Monday, January 07, 2008

Music Lessons that Apply to (Almost) Everything

Seth Godin is one of my favorite people in the world and I don't even know him. He's got such good ideas and a simple way to say them that he's just somebody to be loved. I read his posts nearly every day. His latest, Music lessons, offers 14 tips to the music industry in particular and business in general.

A few of my favorites:

0. The new thing is never as good as the old thing, at least right now.
2. Copy protection in a digital age is a pipe dream
5. A frightened consumer is not a happy consumer.
9. Read the writing on the wall.
11. Understand the power of digital.
13. Whenever possible, sell subscriptions.

Seth offers a lot of detailed advice to the pinheads who run the music industry, yet none of his ideas, in and of themselves, is original. However, his bringing them all together into one cohesive strategy can benefit those in the music industry infinitely.

The music industry needs to get off its duff and embrace the changes that are occurring to it. Copying has always been in the mix. Two things have changed, however.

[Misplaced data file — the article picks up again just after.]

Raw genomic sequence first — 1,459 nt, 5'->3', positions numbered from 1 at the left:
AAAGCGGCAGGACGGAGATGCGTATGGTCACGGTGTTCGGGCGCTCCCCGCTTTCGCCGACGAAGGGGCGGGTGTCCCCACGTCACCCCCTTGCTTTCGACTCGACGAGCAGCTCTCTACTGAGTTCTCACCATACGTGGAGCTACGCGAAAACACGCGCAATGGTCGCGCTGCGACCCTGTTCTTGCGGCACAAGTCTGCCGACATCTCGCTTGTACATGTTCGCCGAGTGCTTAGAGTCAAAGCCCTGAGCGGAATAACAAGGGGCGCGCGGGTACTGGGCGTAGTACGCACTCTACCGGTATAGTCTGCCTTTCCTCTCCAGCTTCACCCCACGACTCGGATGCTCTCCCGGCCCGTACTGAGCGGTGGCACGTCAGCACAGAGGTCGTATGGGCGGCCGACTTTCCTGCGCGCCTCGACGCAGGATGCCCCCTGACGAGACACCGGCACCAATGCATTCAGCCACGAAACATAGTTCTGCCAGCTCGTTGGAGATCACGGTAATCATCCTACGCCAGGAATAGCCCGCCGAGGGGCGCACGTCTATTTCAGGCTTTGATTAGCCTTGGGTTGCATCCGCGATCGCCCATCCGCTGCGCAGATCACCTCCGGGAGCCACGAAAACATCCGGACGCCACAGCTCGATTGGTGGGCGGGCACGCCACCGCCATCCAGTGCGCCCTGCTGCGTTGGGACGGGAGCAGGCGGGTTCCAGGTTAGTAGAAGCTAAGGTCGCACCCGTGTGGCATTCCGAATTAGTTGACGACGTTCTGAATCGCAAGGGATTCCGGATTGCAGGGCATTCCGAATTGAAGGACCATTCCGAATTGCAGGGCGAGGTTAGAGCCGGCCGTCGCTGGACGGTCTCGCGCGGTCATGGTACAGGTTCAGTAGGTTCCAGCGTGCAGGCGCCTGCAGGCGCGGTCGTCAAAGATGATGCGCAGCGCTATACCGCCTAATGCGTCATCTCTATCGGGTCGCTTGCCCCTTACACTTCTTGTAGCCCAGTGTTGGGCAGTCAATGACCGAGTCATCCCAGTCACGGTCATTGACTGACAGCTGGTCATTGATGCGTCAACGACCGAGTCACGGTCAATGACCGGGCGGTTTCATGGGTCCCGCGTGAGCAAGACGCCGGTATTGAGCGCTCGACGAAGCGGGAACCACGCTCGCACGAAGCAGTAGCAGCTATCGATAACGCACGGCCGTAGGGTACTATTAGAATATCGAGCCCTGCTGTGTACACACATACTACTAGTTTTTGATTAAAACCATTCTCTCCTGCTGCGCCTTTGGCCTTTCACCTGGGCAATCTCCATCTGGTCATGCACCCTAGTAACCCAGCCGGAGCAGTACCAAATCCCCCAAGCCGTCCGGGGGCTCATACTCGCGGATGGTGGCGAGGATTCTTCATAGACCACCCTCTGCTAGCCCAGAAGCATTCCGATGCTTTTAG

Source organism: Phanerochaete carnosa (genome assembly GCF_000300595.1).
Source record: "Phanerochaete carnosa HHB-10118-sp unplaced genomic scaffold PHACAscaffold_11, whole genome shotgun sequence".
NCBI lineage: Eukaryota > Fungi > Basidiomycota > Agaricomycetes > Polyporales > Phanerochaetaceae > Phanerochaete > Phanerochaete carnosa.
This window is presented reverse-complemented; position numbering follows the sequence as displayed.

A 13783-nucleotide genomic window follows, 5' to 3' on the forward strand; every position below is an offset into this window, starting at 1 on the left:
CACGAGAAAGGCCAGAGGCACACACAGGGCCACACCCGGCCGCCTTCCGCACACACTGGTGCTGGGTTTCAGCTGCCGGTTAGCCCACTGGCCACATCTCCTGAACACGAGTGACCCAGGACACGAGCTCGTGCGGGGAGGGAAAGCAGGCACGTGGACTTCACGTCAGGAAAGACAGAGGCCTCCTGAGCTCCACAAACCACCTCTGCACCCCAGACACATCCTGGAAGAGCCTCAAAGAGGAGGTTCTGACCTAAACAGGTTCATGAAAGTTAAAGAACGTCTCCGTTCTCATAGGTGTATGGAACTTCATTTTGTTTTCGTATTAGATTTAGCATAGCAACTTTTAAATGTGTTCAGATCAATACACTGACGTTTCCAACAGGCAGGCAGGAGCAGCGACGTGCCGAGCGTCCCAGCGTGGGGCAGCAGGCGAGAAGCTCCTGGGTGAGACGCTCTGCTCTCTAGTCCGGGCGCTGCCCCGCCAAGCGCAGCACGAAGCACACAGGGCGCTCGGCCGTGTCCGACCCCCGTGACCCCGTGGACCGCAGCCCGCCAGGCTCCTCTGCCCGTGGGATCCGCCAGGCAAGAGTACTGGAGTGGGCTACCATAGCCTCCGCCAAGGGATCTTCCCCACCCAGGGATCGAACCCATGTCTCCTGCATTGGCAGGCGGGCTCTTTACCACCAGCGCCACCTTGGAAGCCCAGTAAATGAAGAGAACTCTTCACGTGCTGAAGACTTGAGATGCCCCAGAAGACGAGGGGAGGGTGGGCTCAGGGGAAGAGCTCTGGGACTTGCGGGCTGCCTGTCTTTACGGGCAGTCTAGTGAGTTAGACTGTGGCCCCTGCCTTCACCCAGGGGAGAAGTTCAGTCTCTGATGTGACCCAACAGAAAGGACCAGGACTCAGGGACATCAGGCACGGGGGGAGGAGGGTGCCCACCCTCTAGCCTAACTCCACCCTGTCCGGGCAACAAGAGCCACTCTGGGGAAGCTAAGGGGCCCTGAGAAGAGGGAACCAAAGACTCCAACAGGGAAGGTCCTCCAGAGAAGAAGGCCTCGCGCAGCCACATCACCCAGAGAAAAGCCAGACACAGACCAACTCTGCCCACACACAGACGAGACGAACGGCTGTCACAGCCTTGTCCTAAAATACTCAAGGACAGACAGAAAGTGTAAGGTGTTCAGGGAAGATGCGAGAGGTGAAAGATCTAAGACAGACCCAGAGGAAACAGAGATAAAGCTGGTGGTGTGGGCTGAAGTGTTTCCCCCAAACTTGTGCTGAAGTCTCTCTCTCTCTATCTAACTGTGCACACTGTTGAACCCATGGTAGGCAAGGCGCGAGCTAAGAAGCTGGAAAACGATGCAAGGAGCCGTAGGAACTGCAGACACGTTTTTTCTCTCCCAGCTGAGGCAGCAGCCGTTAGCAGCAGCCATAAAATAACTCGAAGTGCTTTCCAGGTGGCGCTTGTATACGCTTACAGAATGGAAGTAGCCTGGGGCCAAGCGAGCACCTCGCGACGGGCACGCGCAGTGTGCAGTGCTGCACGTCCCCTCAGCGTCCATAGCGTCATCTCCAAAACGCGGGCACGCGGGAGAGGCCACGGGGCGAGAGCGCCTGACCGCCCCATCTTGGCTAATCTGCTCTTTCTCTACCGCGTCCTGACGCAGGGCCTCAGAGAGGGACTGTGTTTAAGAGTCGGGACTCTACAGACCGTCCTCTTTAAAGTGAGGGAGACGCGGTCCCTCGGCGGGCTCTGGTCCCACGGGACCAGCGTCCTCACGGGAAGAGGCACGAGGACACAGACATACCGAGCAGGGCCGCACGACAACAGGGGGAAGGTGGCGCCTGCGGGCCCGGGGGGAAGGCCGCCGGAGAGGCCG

1. Then,
it was between friends. Now, it's between strangers.
2. Then, it was analog. Now, it's digital.

The digitization of music, the ballyhooed CD, for which the music industry is forever indebted to Sony and Phillips, has changed the music scene on the order of Columbus proving -- finally! -- that the world was round. It's now cheap and easy to make perfect copies. With digital, either in CD or purchased downloads, millions of folks have been able to put their inexpensive, yet powerful, PCs to use, effectively making perfect copies of their music collections available not just to their friends, family, and acquaintances, but to total strangers.

This is what's got the music industry in a nut-bind. They've realized that there is absolutely nothing they can do to stop it. Oh, lawsuits are good scare tactics, and if they have enough money and time to beat 6 billion people into submission, then they can turn the tide. However, this is, as Seth mentions, a pipe dream.

Copy protection does not work, will not work, can never work. Pandora's box has been opened and the really scary shit is out in the open. The keepers of the box, the music industry, cannot put what got out back in.

One other thing: The product is not the CD or the download. It's the information contained therein. Ultimately, it's not the distributor of the media that holds the keys, rather it's the originator of the media. For too long now, it's been the distributors of the content that have received all the spoils. Now, it's high time that the content providers, the authors, the musicians and artists, who shall receive the compensation for their talent and hard work.

How will they do this? They might want to take a read of Seth's blog.